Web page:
Cycling’s governing body, the UCI, expressed its growing impatience on Thursday over the US Anti-Doping Agency’s (USADA) delay in handing over the Lance Armstrong doping dossier.
One month after the USADA branded Armstrong a drugs cheat and stripped him of his seven Tour de France titles, the UCI are still waiting to examine for themselves the evidence compiled against the US cycling legend.
USADA announced on Aug. 24 that Armstrong would be banned for life and his results since 1998 — including those seven Tour titles won from 1999 to 2005 — would be expunged due to “numerous” alleged violations.
However, the USADA’s jurisdiction is limited to the US, leaving it up to cycling’s rulers to endorse their decision to erase Armstrong’s achievements from cycling’s record books.
“The UCI has no reason to believe that a complete file does not exist, but the USADA’s repeated inability to communicate its decision is beginning to concern us,” UCI president Pat McQuaid said. “It’s now more than one month that the USADA punished Lance Armstrong. We thought the USADA would have been better prepared before launching this process.”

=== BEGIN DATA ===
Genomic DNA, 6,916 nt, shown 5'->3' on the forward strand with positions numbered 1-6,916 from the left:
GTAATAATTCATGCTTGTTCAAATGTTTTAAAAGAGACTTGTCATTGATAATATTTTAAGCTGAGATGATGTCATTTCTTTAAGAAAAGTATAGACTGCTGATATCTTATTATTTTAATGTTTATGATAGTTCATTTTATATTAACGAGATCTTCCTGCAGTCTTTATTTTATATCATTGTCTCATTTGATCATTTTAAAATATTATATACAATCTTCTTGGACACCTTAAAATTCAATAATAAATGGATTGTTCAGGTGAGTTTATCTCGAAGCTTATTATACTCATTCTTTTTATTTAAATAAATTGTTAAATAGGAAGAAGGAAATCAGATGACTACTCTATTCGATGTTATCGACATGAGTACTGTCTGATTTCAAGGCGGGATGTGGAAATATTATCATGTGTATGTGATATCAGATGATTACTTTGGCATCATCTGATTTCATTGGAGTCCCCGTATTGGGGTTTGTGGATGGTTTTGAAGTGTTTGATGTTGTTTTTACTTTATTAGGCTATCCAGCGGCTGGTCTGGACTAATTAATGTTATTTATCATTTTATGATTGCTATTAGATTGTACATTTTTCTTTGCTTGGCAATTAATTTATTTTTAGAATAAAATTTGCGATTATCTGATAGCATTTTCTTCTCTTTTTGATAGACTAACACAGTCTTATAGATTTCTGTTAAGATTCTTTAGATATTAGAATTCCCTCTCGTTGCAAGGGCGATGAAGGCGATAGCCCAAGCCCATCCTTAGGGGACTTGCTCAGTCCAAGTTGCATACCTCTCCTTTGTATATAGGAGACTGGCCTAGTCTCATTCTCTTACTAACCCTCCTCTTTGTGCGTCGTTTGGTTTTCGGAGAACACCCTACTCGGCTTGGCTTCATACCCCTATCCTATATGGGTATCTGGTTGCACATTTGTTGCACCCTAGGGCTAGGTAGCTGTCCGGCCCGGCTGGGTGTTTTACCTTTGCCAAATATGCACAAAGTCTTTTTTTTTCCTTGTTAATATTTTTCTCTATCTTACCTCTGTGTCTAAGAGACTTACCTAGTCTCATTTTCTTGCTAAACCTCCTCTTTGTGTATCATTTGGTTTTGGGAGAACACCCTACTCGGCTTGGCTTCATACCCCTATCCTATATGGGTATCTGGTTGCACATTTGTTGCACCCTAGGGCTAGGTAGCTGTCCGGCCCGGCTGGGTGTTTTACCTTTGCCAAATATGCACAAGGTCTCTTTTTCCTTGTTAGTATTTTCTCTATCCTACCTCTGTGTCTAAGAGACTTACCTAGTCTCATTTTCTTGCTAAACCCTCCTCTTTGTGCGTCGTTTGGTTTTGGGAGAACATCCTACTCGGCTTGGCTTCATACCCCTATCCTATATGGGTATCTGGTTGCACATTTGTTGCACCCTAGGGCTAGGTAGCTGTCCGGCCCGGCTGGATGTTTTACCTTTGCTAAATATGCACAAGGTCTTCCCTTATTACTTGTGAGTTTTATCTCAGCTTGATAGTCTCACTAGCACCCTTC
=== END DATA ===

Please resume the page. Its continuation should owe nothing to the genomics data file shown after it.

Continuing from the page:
He said that “according to media reports, the delivering of this decision was held up because the organization [the USADA] is continuing to gather evidence and that it has still to complete the file.”
“It seems that it would have been more useful for USADA to have used the time at its disposal during the Tour de France, the Olympic Games and the [cycling] road championships to prepare a complete dossier rather than issue statements,” a clearly exasperated cycling association president said.
“The UCI learned of reports of delays from the press, and not by an official communication from the USADA. The quicker the UCI receives the decision and the file, the quicker it will be able to deliver its response,” McQuaid’s statement concluded.
Last week, McQuaid said that, barring any major unforeseen problem, “the UCI does not intend to appeal” the USADA sanctions to the Court of Arbitration for Sport, “but we need verification” of wrongdoing.
Cancer survivor Armstrong said after the USADA pronounced it was stripping him of his record that he would not seek to clear his name through independent arbitration, effectively throwing in the towel against what he says is a witch-hunt, saying he never failed any of hundreds of drug tests.
Armstrong continues vehemently to deny doping during his career and had questioned USADA’s authority to ban him, but the agency says it has as many as 10 witnesses prepared to testify to the racer’s drug use while adding it believes the UCI and Tour de France organizers should honor its findings under the World Anti-Doping Code.